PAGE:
Getting Closer to Protected Bike Lanes on the West Side

I'm happy to report that talks are continuing with the WBNA, city officials, and Transport Providence about how to resolve the need for upgraded bike infrastructure on the West Side. We're getting closer, but we're really still not there yet. After we got some feedback in the comments section of the blog, we decided to push a concept with double protected bike lanes on Broadway rather than protected bike lanes all on Westminster or split between Westminster and Broadway. I like this idea much more, but honestly thought it was less politically feasible than the Westminster ideas. In actual fact, the Broadway idea is getting past a lot of barriers that we faced on Westminster, so it may end up being easier to implement.*

I think the WBNA is acting as a sincere negotiating partner at this point, but I still have problems with their proposal, and I hope that people on the West Side will take the time to express their views about protected bike lanes and parking policy, since the major crux is that the WBNA does not yet accept the need to balance parking against other uses of the street.

Broadway: Two Options


Protected bike lanes, each one either side (there's actually 2' less than I thought, since the lanes are already at 11', so these bike lanes would go to 6' each instead of 7').


There are two options for Broadway. One is to have a protected bike lane on each side of the street. The other is to have them together. Either option requires the loss of one parking lane, because you need 5 feet from each of the existing painted bike lanes plus some width for the buffers. I'm told that RIPTA buses are 10.5 feet, and the existing travel lanes are 11 feet, so there's no room to take from anywhere but one of the parking lanes.

Either Broadway option has some advantages:

*Broadway would be better than Westminster because it proceeds more easily from Olneyville to the West Side and from the West Side to Downtown than Westminster does, as many cyclists have pointed out in the comments of our piece on the Westminster proposal.

*Broadway is not a state road, and therefore changes can be made to it with only city approval. (That's a huge advantage).

Broadway One-Side Two-Way Advantages



One-side, two-way bikeway on Broadway (there's the same spacial error in this one: each bike lane would be 6', not 7'.)
*Having both bike lanes on one side together makes the bikeway more than wide enough for emergency services like ambulances or fire trucks to get through, and that improves safety on the street over any other design--a fire truck has to sit in traffic now, but that will never again be true! Bikes can just get up on the sidewalk when needed to!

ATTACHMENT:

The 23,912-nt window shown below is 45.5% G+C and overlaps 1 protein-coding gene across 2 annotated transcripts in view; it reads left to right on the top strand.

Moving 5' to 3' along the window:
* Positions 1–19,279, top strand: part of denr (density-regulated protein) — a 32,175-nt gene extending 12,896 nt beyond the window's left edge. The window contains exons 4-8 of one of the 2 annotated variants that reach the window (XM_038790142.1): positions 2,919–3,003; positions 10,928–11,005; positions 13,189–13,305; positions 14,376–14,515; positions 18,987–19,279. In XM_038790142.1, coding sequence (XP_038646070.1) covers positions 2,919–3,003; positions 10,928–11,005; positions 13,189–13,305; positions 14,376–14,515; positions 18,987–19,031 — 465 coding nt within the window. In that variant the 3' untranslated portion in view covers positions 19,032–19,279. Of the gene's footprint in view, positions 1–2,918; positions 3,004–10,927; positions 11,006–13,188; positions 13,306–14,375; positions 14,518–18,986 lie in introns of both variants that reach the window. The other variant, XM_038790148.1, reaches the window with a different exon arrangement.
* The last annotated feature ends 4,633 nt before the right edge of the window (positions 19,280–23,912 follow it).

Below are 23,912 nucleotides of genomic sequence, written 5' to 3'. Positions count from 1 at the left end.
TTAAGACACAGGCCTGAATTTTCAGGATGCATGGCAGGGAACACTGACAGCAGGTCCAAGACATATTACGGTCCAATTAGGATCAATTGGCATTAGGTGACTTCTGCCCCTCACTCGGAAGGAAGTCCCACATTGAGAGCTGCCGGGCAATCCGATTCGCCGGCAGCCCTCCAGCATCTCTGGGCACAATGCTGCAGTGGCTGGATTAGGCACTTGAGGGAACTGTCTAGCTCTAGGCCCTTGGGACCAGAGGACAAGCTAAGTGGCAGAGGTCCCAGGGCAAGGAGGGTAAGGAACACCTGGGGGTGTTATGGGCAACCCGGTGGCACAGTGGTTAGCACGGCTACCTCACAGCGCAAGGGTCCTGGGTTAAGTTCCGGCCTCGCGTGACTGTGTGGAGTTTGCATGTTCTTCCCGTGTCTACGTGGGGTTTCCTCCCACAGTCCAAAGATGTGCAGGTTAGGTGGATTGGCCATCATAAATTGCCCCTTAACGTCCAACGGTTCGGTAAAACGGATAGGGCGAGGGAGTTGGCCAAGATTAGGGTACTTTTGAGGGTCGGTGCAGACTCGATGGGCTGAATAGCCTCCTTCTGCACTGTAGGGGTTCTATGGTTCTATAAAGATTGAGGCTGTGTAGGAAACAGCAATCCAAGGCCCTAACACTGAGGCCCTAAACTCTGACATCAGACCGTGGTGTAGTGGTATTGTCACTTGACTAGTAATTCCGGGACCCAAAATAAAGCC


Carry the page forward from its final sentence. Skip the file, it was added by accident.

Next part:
*Double bike lanes also make for easier passing. 12' is a little less space than the standard Dutch treatment, but it's close, and that means that disabled people and the elderly can use the smooth surface of the road for assisted movement devices. When you're talking about win-win situations, this can't be emphasized enough. RIPTA passengers would also now have a direct berth to get off and on the bus from.

*12' is more than enough space for ordinary snow plows, meaning no investment needed in special smaller snow plows. Big win from a city services point of view.

*I also prefer the one-side, two-way approach because it turns two 2' buffers into one 4' buffer, and that gives us the option of putting street trees in for beauty and shade (if we don't have the budget to do this now, we can wait until we do, but the city does have a street tree program where it matches investments by neighbors--as we've pointed out in our Thanksgivika article about the tear-up of the Statehouse lawn for a parking lot.

Okay, So There Is That Small Matter. . . 


Overcoming ADA issues, fire safety, state-city jurisdictional disputes, and snow plowing all in one leap is huge, especially if it adds trees to a neighborhood with fewer than the city average, but it does still leave that issue about parking. Unfortunately this is the issue that the WBNA still considers a worry. In order to try to skirt the loss of a parking lane, they've proposed a different model, which I call the Broadway Double Door-Zone Bike Lanes. These would not be an improvement, though I think they're offered as a sincere step forward in the negotiations.  My hope is that we've gone through denial, anger, and sadness about the loss of a parking lane, and now we're just onto bargaining before we finally accept the need to repurpose some space on our streets.

Broadway Double Door-Zone Bike Lanes (WBNA)
Why Doesn't This Work?